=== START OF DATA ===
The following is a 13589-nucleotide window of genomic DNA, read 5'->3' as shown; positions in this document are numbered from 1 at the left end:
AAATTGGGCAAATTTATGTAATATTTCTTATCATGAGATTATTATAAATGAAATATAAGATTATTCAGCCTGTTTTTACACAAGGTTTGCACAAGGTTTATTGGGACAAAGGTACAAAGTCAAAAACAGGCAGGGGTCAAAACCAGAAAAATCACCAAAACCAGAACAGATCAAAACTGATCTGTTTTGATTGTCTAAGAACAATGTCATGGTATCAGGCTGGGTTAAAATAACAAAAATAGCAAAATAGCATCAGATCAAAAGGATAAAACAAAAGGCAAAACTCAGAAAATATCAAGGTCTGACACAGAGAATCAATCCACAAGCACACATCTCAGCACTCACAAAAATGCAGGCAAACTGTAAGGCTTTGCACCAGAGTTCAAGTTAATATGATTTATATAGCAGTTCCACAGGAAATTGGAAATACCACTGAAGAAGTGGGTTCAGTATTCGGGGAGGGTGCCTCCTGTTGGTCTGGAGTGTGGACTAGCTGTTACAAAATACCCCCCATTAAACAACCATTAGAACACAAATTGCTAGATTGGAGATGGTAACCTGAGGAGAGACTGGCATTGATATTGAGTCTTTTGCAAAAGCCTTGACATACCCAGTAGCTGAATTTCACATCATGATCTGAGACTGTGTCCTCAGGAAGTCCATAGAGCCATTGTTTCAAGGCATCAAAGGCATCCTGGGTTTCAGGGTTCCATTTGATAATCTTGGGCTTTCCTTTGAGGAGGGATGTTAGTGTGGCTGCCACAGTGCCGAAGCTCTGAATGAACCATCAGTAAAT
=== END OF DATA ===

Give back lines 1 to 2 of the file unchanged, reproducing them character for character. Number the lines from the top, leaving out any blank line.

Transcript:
The following is a 13589-nucleotide window of genomic DNA, read 5'->3' as shown; positions in this document are numbered from 1 at the left end:
AAATTGGGCAAATTTATGTAATATTTCTTATCATGAGATTATTATAAATGAAATATAAGATTATTCAGCCTGTTTTTACACAAGGTTTGCACAAGGTTTATTGGGACAAAGGTACAAAGTCAAAAACAGGCAGGGGTCAAAACCAGAAAAATCACCAAAACCAGAACAGATCAAAACTGATCTGTTTTGATTGTCTAAGAACAATGTCATGGTATCAGGCTGGGTTAAAATAACAAAAATAGCAAAATAGCATCAGATCAAAAGGATAAAACAAAAGGCAAAACTCAGAAAATATCAAGGTCTGACACAGAGAATCAATCCACAAGCACACATCTCAGCACTCACAAAAATGCAGGCAAACTGTAAGGCTTTGCACCAGAGTTCAAGTTAATATGATTTATATAGCAGTTCCACAGGAAATTGGAAATACCACTGAAGAAGTGGGTTCAGTATTCGGGGAGGGTGCCTCCTGTTGGTCTGGAGTGTGGACTAGCTGTTACAAAATACCCCCCATTAAACAACCATTAGAACACAAATTGCTAGATTGGAGATGGTAACCTGAGGAGAGACTGGCATTGATATTGAGTCTTTTGCAAAAGCCTTGACATACCCAGTAGCTGAATTTCACATCATGATCTGAGACTGTGTCCTCAGGAAGTCCATAGAGCCATTGTTTCAAGGCATCAAAGGCATCCTGGGTTTCAGGGTTCCATTTGATAATCTTGGGCTTTCCTTTGAGGAGGGATGTTAGTGTGGCTGCCACAGTGCCGAAGCTCTGAATGAACCATCAGTAAAT